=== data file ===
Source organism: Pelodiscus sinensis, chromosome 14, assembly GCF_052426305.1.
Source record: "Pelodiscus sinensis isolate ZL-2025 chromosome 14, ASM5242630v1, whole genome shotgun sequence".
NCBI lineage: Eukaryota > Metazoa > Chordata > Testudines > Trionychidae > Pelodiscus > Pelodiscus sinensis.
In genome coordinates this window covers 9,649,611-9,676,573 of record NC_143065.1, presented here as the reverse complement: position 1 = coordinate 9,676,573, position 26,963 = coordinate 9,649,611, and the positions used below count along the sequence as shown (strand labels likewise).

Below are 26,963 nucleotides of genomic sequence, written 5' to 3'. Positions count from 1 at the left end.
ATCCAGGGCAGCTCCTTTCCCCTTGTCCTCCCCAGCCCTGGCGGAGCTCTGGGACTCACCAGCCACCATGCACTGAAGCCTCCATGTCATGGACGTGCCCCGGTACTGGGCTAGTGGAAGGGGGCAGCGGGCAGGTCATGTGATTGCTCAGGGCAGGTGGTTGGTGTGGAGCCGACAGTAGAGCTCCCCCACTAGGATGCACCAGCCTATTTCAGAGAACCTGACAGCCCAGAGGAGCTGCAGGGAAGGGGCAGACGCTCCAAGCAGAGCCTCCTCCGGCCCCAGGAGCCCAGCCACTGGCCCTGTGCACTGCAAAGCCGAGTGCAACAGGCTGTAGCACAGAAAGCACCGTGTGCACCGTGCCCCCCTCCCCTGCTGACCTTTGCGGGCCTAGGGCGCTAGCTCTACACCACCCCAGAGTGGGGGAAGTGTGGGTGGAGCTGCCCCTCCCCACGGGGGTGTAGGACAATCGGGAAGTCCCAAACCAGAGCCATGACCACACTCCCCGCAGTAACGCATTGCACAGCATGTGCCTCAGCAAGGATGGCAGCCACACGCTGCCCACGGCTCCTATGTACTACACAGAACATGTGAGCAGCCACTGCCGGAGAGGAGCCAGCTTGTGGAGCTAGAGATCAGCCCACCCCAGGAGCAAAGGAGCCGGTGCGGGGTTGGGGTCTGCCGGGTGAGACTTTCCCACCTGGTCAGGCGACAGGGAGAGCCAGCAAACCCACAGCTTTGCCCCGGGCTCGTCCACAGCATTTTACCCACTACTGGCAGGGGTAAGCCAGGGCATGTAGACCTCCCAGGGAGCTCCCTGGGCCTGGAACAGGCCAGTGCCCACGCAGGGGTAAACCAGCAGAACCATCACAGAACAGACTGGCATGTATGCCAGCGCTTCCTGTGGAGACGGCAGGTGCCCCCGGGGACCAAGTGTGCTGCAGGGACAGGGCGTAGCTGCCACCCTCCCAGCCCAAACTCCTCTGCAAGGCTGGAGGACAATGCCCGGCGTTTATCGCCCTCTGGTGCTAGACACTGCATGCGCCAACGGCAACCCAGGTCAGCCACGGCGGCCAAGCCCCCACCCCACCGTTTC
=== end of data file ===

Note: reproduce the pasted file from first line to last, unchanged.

Source organism: Pelodiscus sinensis, chromosome 14, assembly GCF_052426305.1.
Source record: "Pelodiscus sinensis isolate ZL-2025 chromosome 14, ASM5242630v1, whole genome shotgun sequence".
NCBI lineage: Eukaryota > Metazoa > Chordata > Testudines > Trionychidae > Pelodiscus > Pelodiscus sinensis.
In genome coordinates this window covers 9,649,611-9,676,573 of record NC_143065.1, presented here as the reverse complement: position 1 = coordinate 9,676,573, position 26,963 = coordinate 9,649,611, and the positions used below count along the sequence as shown (strand labels likewise).

Below are 26,963 nucleotides of genomic sequence, written 5' to 3'. Positions count from 1 at the left end.
ATCCAGGGCAGCTCCTTTCCCCTTGTCCTCCCCAGCCCTGGCGGAGCTCTGGGACTCACCAGCCACCATGCACTGAAGCCTCCATGTCATGGACGTGCCCCGGTACTGGGCTAGTGGAAGGGGGCAGCGGGCAGGTCATGTGATTGCTCAGGGCAGGTGGTTGGTGTGGAGCCGACAGTAGAGCTCCCCCACTAGGATGCACCAGCCTATTTCAGAGAACCTGACAGCCCAGAGGAGCTGCAGGGAAGGGGCAGACGCTCCAAGCAGAGCCTCCTCCGGCCCCAGGAGCCCAGCCACTGGCCCTGTGCACTGCAAAGCCGAGTGCAACAGGCTGTAGCACAGAAAGCACCGTGTGCACCGTGCCCCCCTCCCCTGCTGACCTTTGCGGGCCTAGGGCGCTAGCTCTACACCACCCCAGAGTGGGGGAAGTGTGGGTGGAGCTGCCCCTCCCCACGGGGGTGTAGGACAATCGGGAAGTCCCAAACCAGAGCCATGACCACACTCCCCGCAGTAACGCATTGCACAGCATGTGCCTCAGCAAGGATGGCAGCCACACGCTGCCCACGGCTCCTATGTACTACACAGAACATGTGAGCAGCCACTGCCGGAGAGGAGCCAGCTTGTGGAGCTAGAGATCAGCCCACCCCAGGAGCAAAGGAGCCGGTGCGGGGTTGGGGTCTGCCGGGTGAGACTTTCCCACCTGGTCAGGCGACAGGGAGAGCCAGCAAACCCACAGCTTTGCCCCGGGCTCGTCCACAGCATTTTACCCACTACTGGCAGGGGTAAGCCAGGGCATGTAGACCTCCCAGGGAGCTCCCTGGGCCTGGAACAGGCCAGTGCCCACGCAGGGGTAAACCAGCAGAACCATCACAGAACAGACTGGCATGTATGCCAGCGCTTCCTGTGGAGACGGCAGGTGCCCCCGGGGACCAAGTGTGCTGCAGGGACAGGGCGTAGCTGCCACCCTCCCAGCCCAAACTCCTCTGCAAGGCTGGAGGACAATGCCCGGCGTTTATCGCCCTCTGGTGCTAGACACTGCATGCGCCAACGGCAACCCAGGTCAGCCACGGCGGCCAAGCCCCCACCCCACCGTTTC